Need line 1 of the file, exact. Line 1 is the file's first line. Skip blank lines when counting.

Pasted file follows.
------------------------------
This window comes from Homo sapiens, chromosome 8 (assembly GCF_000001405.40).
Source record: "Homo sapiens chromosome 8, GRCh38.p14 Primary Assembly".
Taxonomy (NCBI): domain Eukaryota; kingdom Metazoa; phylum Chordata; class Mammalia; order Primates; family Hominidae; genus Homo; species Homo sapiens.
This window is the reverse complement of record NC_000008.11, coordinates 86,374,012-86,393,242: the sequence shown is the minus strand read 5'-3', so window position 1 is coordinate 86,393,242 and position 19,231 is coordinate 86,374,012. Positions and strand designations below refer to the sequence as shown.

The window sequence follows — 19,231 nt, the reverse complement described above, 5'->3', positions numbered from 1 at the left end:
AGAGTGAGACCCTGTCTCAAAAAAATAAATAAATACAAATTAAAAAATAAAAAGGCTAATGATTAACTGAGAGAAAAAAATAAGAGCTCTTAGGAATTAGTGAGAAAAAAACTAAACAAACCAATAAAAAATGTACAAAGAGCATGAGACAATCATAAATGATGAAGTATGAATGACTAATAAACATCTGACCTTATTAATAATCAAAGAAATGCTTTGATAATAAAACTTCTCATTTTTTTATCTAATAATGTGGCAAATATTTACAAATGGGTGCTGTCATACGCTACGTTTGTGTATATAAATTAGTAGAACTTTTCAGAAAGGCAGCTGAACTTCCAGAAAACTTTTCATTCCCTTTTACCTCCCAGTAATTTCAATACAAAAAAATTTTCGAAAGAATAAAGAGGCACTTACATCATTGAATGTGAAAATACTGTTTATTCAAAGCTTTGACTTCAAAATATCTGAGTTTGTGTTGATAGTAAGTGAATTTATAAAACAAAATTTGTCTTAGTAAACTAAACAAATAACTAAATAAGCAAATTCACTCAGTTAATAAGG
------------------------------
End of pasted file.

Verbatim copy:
This window comes from Homo sapiens, chromosome 8 (assembly GCF_000001405.40).